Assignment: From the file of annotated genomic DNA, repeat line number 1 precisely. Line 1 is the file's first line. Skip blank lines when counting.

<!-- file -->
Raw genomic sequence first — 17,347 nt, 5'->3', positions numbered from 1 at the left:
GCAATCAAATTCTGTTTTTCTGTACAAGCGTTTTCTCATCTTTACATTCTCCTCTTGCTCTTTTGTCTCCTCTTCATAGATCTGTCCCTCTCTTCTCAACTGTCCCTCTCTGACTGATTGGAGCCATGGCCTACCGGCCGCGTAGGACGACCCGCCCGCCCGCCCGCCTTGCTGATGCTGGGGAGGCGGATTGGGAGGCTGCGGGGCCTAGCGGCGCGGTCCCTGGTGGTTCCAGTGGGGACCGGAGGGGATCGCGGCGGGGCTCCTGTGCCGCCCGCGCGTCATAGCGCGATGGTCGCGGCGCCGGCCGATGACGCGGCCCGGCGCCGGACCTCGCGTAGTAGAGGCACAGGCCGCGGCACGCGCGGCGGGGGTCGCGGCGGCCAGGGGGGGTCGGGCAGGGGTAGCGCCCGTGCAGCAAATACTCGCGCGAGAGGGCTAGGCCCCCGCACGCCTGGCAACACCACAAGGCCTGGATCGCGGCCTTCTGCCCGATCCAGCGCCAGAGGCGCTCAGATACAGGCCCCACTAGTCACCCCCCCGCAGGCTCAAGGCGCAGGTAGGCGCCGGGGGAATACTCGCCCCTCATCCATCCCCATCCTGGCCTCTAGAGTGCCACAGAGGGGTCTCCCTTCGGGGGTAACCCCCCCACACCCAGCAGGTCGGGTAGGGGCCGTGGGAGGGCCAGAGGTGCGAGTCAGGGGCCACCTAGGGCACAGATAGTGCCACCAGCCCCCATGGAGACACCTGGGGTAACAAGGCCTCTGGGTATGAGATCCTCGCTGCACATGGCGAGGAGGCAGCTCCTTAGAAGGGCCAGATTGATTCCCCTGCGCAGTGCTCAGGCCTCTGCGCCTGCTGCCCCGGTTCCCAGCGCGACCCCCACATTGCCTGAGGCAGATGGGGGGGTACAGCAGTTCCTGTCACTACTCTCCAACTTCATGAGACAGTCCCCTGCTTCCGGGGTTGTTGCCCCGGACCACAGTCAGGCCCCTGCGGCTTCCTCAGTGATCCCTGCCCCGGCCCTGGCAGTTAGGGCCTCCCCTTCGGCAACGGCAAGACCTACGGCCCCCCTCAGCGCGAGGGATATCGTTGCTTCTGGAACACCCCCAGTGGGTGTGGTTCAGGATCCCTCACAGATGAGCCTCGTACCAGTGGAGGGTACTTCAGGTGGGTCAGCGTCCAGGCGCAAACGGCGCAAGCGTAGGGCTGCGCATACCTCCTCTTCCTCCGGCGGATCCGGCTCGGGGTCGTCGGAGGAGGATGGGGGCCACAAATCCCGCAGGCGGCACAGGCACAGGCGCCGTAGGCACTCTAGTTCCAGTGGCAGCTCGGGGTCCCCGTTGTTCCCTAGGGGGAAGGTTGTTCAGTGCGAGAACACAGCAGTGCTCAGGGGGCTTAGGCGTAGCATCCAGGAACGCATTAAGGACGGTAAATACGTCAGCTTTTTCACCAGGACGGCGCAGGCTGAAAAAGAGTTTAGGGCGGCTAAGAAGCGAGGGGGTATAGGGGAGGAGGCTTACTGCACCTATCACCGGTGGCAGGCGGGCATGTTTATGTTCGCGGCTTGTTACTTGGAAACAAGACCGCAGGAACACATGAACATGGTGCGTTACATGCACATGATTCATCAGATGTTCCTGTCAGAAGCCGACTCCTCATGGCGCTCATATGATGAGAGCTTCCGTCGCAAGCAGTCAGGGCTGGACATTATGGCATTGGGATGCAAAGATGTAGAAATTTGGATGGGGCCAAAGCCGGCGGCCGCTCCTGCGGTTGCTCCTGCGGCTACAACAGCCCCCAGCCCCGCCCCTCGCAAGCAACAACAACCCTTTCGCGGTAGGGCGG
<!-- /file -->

Raw genomic sequence first — 17,347 nt, 5'->3', positions numbered from 1 at the left: